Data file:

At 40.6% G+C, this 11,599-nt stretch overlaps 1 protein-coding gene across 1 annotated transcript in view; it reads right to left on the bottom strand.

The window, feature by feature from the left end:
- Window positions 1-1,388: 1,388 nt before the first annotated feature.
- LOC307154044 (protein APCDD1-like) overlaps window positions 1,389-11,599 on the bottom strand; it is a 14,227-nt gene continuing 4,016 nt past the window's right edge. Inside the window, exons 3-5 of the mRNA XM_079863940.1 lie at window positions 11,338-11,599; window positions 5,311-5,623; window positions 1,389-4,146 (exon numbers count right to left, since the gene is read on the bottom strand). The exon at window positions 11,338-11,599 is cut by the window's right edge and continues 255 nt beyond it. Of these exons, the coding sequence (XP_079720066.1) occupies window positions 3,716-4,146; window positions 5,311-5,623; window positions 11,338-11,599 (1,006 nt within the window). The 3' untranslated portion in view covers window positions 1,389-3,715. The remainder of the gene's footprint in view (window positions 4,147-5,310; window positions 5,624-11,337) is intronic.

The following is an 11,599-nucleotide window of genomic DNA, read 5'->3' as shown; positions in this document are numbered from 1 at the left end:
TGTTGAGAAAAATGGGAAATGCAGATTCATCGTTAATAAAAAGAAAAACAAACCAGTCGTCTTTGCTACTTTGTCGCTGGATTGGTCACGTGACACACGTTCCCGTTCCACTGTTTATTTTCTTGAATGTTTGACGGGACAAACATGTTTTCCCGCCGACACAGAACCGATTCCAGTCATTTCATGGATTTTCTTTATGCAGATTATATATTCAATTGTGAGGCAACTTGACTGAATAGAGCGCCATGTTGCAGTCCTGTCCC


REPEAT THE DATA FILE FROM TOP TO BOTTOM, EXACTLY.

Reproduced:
At 40.6% G+C, this 11,599-nt stretch overlaps 1 protein-coding gene across 1 annotated transcript in view; it reads right to left on the bottom strand.

The window, feature by feature from the left end:
- Window positions 1-1,388: 1,388 nt before the first annotated feature.
- LOC307154044 (protein APCDD1-like) overlaps window positions 1,389-11,599 on the bottom strand; it is a 14,227-nt gene continuing 4,016 nt past the window's right edge. Inside the window, exons 3-5 of the mRNA XM_079863940.1 lie at window positions 11,338-11,599; window positions 5,311-5,623; window positions 1,389-4,146 (exon numbers count right to left, since the gene is read on the bottom strand). The exon at window positions 11,338-11,599 is cut by the window's right edge and continues 255 nt beyond it. Of these exons, the coding sequence (XP_079720066.1) occupies window positions 3,716-4,146; window positions 5,311-5,623; window positions 11,338-11,599 (1,006 nt within the window). The 3' untranslated portion in view covers window positions 1,389-3,715. The remainder of the gene's footprint in view (window positions 4,147-5,310; window positions 5,624-11,337) is intronic.

The following is an 11,599-nucleotide window of genomic DNA, read 5'->3' as shown; positions in this document are numbered from 1 at the left end:
TGTTGAGAAAAATGGGAAATGCAGATTCATCGTTAATAAAAAGAAAAACAAACCAGTCGTCTTTGCTACTTTGTCGCTGGATTGGTCACGTGACACACGTTCCCGTTCCACTGTTTATTTTCTTGAATGTTTGACGGGACAAACATGTTTTCCCGCCGACACAGAACCGATTCCAGTCATTTCATGGATTTTCTTTATGCAGATTATATATTCAATTGTGAGGCAACTTGACTGAATAGAGCGCCATGTTGCAGTCCTGTCCC